• If your pet does not automatically swallow the pill, then gently rub the underside of its throat, and lightly blow on or rub its nose. These actions will stimulate a swallow reflex in your pet.
  • Closely observe your pet after performing this procedure to make sure that the pill is not regurgitated or spit out.
  • Remember, throughout the entire procedure to offer praise and encouragement. And when the pill is swallowed, lavish your pet with praise and a tasty food reward.
  • Use Pill Yums, a pocketed treat which is designed to hide the pill without any mess. They come in 3 sizes and are available on Amazon.com

 

Medicating Your Cat

Medicating your catHaving to give your cat medication is not a task most pet owners look forward to performing. However, in order for your pet to get well it is important that they receive their medication. This handout includes some tips that will, hopefully, make medicine time a more enjoyable experience for both you and your pet.

The easiest way to medicate your pet is usually going to be to hide the pill in food. However, pets are finicky and this technique may not work.

Some pets are not able to take a pill in a tasty treat due to dietary restrictions. Other pets are simply tricksters to maneuvering around the pill and spitting it out. For these pets it may be necessary to manually administer the pill. To give a pill by mouth for your cat, follow these easy steps:

  • Gather the correct dose of the medication and place it in a quick and easily accessible location.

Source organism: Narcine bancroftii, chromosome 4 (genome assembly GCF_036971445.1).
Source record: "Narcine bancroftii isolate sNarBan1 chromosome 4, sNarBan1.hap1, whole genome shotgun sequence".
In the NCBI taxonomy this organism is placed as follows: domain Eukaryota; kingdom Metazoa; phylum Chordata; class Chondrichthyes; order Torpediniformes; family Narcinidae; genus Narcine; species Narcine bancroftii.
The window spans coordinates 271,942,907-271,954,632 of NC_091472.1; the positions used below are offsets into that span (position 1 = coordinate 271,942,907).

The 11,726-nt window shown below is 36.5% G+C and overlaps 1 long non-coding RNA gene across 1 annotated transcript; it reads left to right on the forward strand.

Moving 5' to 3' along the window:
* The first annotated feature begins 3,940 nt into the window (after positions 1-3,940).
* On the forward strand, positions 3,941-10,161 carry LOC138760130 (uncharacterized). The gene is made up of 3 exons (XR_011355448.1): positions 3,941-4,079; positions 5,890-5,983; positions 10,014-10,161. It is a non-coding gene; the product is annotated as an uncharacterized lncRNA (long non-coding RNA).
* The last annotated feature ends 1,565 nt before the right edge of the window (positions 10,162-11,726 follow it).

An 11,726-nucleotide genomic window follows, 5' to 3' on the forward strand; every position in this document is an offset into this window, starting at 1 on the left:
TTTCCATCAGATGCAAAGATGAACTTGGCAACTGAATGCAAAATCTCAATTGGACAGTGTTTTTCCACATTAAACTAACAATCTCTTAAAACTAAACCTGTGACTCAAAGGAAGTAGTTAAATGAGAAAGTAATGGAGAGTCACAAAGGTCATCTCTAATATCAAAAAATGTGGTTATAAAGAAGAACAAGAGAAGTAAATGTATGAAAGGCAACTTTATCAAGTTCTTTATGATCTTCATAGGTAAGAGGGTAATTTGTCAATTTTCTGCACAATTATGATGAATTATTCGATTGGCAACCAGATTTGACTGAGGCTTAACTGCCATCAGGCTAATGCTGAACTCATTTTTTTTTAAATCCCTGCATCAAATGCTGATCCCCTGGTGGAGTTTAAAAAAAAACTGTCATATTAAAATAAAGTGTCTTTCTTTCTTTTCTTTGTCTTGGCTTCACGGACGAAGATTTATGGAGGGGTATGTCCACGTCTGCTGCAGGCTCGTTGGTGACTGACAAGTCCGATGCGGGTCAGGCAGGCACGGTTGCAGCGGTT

• Lubricate the medication with a small amount of butter or margarine. This will allow the pill to slide smoothly down your pets throat.
  • Bring your pet to a safe location where you can comfortably control his movements
  • Hold the pill between your thumb and index finger
  • From above, grasp the cats head and muzzle with the hand not holding the pill. Your grasp should be placed so that your thumb and fingers are on opposite sides of the mouth behind the canine teeth. Be very careful not to get your fingers directly between teeth.
  • Using a firm, but gentle, grip tilt your pets head toward the ceiling. If the mouth does not drop open, use your ring and pinkie fingers of the hand holding the pill to press down on the lower teeth between the canines.
  • When the mouth is open, quickly place the pill on the back of the tongue. The pill will be swallowed quickest if it is placed behind the arch of the tongue. However, avoid putting the pill to far down your pets throat as you may stimulate the gag reflex.
  • Close your pets mouth and hold it closed while lowering the head back to a normal position. If your pet does not automatically swallow the pill, then gently rub the underside of its throat, and lightly blow on or rub its nose. These actions will stimulate a swallow reflex in your pet.
  • Closely observe your pet after performing this procedure to make sure that the pill is not regurgitated or spit out.
  • Remember, throughout the entire procedure to offer praise and encouragement. And when the pill is swallowed, lavish your cat with praise.